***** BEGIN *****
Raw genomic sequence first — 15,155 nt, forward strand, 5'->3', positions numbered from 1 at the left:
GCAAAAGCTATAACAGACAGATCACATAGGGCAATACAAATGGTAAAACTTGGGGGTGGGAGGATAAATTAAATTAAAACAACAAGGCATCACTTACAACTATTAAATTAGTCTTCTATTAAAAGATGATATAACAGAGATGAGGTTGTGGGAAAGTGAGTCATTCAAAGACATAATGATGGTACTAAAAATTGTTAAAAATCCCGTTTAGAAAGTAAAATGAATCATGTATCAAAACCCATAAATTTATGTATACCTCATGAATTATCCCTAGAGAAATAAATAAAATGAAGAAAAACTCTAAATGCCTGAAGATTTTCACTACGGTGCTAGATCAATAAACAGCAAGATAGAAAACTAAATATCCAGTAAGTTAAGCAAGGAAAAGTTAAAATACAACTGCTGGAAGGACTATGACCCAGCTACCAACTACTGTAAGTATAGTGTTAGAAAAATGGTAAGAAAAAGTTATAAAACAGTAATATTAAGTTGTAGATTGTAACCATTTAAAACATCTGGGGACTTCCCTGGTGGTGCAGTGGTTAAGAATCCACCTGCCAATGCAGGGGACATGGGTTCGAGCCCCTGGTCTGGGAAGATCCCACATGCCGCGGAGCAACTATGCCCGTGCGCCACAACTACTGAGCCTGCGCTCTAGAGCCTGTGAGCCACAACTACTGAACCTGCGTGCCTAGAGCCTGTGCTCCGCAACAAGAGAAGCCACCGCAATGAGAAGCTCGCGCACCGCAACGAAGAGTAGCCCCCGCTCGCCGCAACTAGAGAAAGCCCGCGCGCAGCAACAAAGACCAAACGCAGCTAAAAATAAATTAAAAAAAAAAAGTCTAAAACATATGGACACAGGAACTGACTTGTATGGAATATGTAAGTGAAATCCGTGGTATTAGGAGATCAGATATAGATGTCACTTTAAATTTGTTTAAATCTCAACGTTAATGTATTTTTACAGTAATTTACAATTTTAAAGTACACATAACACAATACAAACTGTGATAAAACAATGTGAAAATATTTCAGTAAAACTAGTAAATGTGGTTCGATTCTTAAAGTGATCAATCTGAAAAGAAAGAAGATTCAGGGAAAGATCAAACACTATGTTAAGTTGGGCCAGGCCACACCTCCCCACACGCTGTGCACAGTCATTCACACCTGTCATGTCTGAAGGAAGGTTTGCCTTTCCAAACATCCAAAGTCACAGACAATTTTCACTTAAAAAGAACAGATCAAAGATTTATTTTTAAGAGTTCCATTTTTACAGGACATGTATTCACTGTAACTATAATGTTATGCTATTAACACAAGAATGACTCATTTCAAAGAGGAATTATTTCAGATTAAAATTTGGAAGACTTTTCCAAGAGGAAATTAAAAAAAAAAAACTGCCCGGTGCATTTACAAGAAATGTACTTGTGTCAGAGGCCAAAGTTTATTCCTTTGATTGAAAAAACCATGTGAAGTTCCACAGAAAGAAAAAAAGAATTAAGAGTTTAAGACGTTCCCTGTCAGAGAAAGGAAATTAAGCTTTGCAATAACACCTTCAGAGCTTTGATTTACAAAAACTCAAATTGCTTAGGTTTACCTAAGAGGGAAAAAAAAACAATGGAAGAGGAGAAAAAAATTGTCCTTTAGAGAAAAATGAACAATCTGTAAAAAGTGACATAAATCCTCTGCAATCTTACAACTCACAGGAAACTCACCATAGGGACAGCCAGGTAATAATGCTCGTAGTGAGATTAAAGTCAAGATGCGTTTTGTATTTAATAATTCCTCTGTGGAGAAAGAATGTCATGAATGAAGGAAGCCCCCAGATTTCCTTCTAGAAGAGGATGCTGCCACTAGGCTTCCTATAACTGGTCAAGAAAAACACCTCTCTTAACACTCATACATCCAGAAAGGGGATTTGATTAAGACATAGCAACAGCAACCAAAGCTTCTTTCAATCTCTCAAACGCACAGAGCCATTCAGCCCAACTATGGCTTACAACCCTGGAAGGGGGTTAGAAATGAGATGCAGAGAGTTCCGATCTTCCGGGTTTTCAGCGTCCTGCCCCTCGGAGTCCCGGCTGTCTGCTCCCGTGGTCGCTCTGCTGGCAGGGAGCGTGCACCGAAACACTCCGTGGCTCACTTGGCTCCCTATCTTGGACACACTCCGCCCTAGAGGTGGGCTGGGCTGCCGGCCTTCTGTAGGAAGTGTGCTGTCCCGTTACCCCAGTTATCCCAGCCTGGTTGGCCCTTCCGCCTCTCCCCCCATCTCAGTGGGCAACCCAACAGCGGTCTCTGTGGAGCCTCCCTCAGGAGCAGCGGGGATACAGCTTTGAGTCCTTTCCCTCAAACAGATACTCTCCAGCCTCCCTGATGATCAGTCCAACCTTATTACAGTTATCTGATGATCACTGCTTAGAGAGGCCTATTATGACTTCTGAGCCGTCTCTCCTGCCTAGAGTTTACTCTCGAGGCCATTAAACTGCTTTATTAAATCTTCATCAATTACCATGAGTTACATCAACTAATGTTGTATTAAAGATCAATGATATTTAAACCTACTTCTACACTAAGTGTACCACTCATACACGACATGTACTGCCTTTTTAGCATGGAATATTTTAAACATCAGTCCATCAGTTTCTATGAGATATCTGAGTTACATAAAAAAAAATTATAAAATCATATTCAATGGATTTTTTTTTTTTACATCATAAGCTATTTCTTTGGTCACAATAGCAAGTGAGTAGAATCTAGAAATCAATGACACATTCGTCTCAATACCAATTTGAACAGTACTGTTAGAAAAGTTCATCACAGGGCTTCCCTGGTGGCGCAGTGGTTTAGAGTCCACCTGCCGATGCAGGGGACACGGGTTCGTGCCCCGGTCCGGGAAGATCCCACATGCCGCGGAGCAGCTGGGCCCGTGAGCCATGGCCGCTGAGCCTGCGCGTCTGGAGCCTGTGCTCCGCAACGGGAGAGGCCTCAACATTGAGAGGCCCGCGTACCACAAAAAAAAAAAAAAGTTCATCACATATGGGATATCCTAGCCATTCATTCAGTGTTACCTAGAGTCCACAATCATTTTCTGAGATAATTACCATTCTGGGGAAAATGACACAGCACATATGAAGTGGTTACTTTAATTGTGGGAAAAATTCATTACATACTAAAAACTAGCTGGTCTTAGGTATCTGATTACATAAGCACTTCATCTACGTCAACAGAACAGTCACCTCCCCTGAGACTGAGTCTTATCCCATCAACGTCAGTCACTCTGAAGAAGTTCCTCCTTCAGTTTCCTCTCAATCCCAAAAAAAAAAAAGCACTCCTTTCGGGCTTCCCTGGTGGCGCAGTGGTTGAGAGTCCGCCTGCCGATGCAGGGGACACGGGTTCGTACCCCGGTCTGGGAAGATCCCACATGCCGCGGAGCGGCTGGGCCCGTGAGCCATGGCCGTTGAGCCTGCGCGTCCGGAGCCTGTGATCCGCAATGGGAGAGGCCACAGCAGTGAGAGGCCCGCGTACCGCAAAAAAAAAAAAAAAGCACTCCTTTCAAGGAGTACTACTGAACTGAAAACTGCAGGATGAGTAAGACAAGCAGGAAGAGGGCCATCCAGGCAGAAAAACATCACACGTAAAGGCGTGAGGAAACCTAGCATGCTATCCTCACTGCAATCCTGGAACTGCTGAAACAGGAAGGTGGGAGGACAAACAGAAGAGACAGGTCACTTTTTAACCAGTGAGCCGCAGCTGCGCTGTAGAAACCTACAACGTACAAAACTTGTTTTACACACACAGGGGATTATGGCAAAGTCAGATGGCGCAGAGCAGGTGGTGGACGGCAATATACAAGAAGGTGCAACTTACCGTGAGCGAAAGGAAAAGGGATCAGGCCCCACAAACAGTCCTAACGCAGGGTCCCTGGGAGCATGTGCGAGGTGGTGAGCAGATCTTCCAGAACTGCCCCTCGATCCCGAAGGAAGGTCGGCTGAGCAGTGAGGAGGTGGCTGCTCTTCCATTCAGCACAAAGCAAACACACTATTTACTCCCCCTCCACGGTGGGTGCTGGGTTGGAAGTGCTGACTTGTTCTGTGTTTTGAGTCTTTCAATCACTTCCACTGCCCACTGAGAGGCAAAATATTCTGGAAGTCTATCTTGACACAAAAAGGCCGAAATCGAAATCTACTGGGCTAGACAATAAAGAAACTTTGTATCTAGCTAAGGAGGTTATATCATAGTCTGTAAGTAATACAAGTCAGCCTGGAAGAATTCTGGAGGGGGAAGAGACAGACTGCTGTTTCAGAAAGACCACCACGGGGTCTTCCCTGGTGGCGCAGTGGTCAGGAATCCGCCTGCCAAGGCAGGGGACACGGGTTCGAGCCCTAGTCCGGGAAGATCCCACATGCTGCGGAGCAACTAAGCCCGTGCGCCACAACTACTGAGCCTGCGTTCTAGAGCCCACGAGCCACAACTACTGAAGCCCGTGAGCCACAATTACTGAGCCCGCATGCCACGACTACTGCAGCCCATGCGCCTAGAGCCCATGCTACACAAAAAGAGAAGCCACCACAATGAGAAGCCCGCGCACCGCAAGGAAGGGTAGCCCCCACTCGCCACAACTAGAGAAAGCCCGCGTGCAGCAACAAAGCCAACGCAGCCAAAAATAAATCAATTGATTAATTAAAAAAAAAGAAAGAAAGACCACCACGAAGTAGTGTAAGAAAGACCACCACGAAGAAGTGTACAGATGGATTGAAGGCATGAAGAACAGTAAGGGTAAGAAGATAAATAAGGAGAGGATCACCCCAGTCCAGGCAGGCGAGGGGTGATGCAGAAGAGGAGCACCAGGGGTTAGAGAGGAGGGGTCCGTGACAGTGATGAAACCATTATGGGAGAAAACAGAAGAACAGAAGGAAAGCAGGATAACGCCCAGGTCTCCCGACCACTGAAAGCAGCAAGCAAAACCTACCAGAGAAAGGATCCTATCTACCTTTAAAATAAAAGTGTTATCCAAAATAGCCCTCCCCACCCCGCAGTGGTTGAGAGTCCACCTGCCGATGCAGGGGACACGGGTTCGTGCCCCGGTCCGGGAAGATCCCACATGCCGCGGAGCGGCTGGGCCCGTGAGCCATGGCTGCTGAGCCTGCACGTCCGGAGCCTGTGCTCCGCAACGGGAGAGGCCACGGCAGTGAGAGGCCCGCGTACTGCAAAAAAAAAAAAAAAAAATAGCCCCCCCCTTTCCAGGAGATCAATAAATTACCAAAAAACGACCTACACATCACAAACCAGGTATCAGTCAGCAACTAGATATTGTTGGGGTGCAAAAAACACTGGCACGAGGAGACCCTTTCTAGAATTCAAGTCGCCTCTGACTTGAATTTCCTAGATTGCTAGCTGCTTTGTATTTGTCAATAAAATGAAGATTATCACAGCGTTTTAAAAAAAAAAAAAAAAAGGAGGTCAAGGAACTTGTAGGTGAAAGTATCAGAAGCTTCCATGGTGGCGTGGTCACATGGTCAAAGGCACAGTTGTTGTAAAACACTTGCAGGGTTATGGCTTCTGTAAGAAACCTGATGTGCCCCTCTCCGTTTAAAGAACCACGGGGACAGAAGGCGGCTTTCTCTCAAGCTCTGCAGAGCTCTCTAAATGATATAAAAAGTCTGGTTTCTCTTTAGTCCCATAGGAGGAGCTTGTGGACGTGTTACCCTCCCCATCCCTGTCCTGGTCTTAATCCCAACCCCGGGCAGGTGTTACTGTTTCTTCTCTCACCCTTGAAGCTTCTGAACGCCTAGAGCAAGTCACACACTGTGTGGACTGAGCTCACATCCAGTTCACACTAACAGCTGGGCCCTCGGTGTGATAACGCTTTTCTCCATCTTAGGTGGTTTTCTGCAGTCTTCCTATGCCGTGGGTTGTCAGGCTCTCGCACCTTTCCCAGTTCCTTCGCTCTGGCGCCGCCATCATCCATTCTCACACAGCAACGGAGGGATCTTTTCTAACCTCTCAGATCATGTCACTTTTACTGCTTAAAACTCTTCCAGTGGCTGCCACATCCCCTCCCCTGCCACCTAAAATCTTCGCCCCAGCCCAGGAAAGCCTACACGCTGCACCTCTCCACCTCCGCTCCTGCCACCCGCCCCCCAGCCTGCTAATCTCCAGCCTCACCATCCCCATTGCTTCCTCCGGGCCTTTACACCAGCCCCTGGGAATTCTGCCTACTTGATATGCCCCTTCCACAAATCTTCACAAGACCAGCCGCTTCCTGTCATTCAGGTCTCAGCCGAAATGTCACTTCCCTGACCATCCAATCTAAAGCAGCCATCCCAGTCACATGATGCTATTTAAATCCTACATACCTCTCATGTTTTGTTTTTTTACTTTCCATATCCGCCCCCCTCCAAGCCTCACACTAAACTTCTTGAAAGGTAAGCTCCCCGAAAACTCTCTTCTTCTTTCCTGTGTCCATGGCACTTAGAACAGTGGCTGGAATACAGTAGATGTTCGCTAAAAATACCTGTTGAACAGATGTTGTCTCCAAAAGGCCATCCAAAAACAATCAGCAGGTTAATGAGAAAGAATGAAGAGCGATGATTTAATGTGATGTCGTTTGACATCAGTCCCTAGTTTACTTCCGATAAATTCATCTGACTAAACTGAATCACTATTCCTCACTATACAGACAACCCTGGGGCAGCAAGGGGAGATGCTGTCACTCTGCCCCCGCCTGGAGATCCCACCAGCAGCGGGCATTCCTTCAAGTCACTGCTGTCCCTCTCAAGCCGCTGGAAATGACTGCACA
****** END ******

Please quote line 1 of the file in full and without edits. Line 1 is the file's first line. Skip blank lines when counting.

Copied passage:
Raw genomic sequence first — 15,155 nt, forward strand, 5'->3', positions numbered from 1 at the left: